Two young women were received as novices with the Good Samaritan Sisters during a ceremony last month in the Blue Mountains, west of Sydney.
Tuata Terawete, 23, and Juniko Toaua, 25, both born and raised in the Republic of Kiribati (pronounced kiribas), were welcomed as novices by a small group of Good Samaritan Sisters in their community in Lawson on June 30.
Among those gathered to witness the occasion were Congregational Leader, Sister Clare Condon, two of her Counsellors, Sisters Bernardina Sontrop and Bernadette Corboy, Sister Judy Margetts, who accompanied Tuata and Juniko during their pre-novitiate phases in Kiribati, and sisters from the Wentworth Falls community.
During the Rite of Reception Tuata and Juniko made a formal request to Sister Clare to be received into the Good Samaritan community. Following this, both women were presented with the Rule of St Benedict, the Rules of John Bede Polding, first Archbishop of Sydney and founder of the order, a copy of the Constitutions of the Good Samaritan Sisters and a medal of St Benedict to wear during their novitiate.
“The experience of becoming a novice is a big step for me and a challenge to deal with different cultures,” Juniko told The Good Oil.
“It also means concentrating more on spiritual reading and prayer, and studying more the psalms and the Rule of Benedict. There will also be a new experience of having a spiritual director.”
Since 1991, Good Samaritan Sisters have been working in the remote Pacific island nation of Kiribati in education, pastoral and community development roles. In that time a number of I-Kiribati women have been drawn to Good Samaritan life.
Juniko first met the Sisters while studying at the Kiribati Pastoral Institute during 2009 and 2010.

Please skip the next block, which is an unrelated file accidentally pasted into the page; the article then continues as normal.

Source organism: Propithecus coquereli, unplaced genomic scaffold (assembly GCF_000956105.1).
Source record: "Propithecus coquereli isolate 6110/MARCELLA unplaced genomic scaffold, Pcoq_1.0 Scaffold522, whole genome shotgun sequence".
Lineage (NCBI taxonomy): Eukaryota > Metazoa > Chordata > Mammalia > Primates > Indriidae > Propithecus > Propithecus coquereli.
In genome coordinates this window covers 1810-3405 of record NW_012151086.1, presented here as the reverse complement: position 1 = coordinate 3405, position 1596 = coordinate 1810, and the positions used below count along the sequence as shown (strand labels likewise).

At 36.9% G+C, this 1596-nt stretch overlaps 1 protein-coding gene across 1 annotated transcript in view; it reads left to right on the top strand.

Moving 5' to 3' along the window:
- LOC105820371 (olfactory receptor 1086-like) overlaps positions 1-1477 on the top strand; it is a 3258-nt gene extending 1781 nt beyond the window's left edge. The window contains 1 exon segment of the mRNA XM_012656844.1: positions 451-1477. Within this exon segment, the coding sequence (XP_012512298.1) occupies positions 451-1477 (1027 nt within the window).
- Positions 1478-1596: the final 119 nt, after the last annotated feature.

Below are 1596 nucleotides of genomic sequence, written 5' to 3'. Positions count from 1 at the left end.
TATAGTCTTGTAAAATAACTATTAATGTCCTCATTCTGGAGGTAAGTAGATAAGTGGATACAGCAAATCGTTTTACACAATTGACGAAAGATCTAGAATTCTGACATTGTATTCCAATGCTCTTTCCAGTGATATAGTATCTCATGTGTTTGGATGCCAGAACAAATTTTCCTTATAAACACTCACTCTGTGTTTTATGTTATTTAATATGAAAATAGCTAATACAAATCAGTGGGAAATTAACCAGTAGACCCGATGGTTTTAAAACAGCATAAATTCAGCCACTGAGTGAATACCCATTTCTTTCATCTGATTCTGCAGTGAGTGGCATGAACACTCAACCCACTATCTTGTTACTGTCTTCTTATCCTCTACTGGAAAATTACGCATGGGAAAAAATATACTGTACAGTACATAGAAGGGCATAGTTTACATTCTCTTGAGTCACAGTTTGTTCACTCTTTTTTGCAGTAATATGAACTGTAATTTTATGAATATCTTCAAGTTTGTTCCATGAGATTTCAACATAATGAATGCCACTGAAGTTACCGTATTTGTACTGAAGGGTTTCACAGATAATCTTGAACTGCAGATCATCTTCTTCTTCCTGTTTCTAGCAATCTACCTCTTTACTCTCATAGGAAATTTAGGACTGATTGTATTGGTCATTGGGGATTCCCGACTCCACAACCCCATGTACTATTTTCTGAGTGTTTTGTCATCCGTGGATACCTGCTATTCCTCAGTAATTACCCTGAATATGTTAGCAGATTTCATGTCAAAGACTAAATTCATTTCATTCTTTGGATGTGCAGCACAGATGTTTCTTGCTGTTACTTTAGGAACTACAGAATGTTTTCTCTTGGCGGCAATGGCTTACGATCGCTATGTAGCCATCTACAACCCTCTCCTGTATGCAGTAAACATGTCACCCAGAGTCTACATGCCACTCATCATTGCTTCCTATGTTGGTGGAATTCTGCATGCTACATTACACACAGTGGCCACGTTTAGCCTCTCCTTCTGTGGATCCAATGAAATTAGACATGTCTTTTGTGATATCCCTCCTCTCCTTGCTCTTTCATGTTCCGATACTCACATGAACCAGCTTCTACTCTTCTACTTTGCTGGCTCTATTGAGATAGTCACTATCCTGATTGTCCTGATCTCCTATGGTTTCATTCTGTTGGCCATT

“I want to become a Good Samaritan Sister because I want to serve God by helping people. I was attracted to [the Sisters’] mission. They [show their] love [for] their neighbour by visiting those with mental illness, visiting the prisoners, the elderly and those in hospital. They also pray with people with physical disabilities and they welcome the poor into their home,” Juniko said.
Tuata said she was in junior secondary school when she met an I-Kiribati Good Samaritan Sister. “Then when I was at the Kiribati Pastoral Institute I met more Good Samaritan Sisters who also taught me,” she said.
“I wanted to live the same life as those sisters I met. They lived their charism according to the Good Samaritan parable, go and do likewise. I was attracted by their ministries and their praying morning and evening prayer together, and listening to the Word of God.”
Before coming to Australia this year, Tuata was teaching at the Good Samaritan Early Childhood Centre in the village of Abaokoro on North Tarawa, one of Kiribati’s islands.
“This new phase means coming to learn more deeply about the Good Samaritan way of life and sharing this Good Samaritan heart [with] one another. The experience of becoming a novice is starting a new journey in my seeking of God,” she explained.
During their two-year novitiate, which will take place in Australia, Tuata and Juniko will be accompanied by novice director, Sister Maree Nash.
“It will be a time to deepen their understanding of the way of life of the Good Samaritan Sisters, to further study the Rule of Benedict, and develop their love for prayer and Scripture,” said Maree.
“I feel it is a more intense time, listening to what God is calling them to, and what their response is.”